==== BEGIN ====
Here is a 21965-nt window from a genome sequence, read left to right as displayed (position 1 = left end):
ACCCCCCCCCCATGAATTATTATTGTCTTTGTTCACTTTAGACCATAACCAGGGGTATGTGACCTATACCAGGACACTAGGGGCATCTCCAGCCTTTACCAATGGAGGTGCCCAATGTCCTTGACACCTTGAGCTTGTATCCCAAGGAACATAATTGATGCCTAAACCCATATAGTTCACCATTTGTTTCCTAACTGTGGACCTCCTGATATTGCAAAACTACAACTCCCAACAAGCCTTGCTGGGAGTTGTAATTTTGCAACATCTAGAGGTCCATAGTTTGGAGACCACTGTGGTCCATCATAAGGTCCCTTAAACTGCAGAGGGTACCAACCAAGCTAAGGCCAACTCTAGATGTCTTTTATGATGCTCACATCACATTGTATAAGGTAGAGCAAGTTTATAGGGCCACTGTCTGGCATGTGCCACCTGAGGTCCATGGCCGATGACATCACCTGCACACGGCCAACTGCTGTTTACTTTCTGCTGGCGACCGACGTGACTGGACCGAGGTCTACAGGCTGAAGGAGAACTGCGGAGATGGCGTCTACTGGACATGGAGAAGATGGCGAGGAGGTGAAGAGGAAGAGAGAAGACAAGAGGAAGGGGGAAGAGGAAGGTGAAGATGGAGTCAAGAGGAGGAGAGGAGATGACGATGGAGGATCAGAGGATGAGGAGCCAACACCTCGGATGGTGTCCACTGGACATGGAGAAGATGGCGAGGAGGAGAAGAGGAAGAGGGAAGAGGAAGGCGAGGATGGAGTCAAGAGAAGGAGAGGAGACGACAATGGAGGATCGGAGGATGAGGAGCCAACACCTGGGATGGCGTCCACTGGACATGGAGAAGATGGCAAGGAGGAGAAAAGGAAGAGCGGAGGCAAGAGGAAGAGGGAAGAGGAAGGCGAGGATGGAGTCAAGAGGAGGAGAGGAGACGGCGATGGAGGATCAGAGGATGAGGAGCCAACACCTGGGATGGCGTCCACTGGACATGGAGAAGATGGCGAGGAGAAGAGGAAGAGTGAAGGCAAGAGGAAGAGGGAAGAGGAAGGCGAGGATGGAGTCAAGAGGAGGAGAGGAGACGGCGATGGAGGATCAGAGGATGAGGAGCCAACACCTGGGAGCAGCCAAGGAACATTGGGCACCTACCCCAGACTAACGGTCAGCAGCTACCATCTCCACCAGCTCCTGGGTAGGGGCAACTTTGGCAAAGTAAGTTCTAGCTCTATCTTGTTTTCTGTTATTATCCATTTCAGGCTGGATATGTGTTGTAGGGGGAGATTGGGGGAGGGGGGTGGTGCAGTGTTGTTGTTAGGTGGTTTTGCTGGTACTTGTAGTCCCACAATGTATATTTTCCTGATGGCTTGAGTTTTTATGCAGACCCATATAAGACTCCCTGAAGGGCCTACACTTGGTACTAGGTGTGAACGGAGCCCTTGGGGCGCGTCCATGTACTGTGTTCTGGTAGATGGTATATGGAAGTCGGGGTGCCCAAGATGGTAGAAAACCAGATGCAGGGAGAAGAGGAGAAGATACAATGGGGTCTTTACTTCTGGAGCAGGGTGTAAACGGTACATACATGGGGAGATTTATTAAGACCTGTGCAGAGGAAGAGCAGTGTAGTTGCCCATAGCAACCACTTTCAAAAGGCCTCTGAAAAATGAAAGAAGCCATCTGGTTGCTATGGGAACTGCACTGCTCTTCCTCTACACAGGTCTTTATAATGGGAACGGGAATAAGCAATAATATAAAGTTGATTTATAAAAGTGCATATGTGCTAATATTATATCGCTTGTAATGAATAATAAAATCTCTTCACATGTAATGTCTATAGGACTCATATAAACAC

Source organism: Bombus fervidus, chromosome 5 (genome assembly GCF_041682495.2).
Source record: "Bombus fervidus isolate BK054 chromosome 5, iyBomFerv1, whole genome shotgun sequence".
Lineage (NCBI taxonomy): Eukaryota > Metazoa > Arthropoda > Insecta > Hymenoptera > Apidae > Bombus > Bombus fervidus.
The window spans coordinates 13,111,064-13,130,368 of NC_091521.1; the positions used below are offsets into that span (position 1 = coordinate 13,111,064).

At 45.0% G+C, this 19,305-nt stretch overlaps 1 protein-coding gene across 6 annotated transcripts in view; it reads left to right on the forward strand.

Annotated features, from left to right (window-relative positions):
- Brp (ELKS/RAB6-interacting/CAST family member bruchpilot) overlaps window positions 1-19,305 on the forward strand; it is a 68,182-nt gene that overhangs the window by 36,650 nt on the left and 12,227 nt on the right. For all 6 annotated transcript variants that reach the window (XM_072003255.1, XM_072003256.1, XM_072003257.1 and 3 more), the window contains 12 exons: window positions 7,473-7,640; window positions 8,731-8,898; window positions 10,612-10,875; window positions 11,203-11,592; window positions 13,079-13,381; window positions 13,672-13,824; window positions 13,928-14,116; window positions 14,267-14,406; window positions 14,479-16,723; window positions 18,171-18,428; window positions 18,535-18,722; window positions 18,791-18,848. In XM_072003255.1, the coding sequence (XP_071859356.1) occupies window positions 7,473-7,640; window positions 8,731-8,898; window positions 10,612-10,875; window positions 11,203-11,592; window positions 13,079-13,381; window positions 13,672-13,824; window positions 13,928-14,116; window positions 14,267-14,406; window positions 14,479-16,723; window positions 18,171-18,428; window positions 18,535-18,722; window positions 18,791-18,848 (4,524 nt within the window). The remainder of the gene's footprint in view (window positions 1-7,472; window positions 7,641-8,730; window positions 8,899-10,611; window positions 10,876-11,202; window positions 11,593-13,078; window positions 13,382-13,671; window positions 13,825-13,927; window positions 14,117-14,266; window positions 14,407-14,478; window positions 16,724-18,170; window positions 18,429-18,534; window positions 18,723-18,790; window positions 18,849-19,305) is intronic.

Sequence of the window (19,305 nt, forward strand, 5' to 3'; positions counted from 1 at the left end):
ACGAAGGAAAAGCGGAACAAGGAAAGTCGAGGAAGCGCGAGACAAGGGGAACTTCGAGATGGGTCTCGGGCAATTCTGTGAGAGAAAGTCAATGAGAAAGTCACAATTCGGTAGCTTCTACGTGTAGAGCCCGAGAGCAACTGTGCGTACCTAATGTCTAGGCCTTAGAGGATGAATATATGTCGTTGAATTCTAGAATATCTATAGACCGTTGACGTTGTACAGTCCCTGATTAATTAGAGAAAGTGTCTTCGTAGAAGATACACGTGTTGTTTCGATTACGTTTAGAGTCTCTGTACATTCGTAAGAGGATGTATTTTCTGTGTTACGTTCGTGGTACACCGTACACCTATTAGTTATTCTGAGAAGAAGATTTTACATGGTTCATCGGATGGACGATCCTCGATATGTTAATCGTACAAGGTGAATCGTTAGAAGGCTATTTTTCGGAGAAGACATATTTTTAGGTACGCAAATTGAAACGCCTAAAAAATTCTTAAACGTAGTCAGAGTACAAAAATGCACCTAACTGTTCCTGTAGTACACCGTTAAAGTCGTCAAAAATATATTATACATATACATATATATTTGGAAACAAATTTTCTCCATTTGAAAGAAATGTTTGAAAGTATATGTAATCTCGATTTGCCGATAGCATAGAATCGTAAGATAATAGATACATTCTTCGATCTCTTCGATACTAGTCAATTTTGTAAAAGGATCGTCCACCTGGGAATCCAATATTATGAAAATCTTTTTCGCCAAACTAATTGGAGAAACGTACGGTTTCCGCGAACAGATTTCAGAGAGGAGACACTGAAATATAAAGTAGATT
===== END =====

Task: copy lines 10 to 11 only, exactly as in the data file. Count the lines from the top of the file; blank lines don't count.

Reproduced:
Sequence of the window (19,305 nt, forward strand, 5' to 3'; positions counted from 1 at the left end):
ACGAAGGAAAAGCGGAACAAGGAAAGTCGAGGAAGCGCGAGACAAGGGGAACTTCGAGATGGGTCTCGGGCAATTCTGTGAGAGAAAGTCAATGAGAAAGTCACAATTCGGTAGCTTCTACGTGTAGAGCCCGAGAGCAACTGTGCGTACCTAATGTCTAGGCCTTAGAGGATGAATATATGTCGTTGAATTCTAGAATATCTATAGACCGTTGACGTTGTACAGTCCCTGATTAATTAGAGAAAGTGTCTTCGTAGAAGATACACGTGTTGTTTCGATTACGTTTAGAGTCTCTGTACATTCGTAAGAGGATGTATTTTCTGTGTTACGTTCGTGGTACACCGTACACCTATTAGTTATTCTGAGAAGAAGATTTTACATGGTTCATCGGATGGACGATCCTCGATATGTTAATCGTACAAGGTGAATCGTTAGAAGGCTATTTTTCGGAGAAGACATATTTTTAGGTACGCAAATTGAAACGCCTAAAAAATTCTTAAACGTAGTCAGAGTACAAAAATGCACCTAACTGTTCCTGTAGTACACCGTTAAAGTCGTCAAAAATATATTATACATATACATATATATTTGGAAACAAATTTTCTCCATTTGAAAGAAATGTTTGAAAGTATATGTAATCTCGATTTGCCGATAGCATAGAATCGTAAGATAATAGATACATTCTTCGATCTCTTCGATACTAGTCAATTTTGTAAAAGGATCGTCCACCTGGGAATCCAATATTATGAAAATCTTTTTCGCCAAACTAATTGGAGAAACGTACGGTTTCCGCGAACAGATTTCAGAGAGGAGACACTGAAATATAAAGTAGATT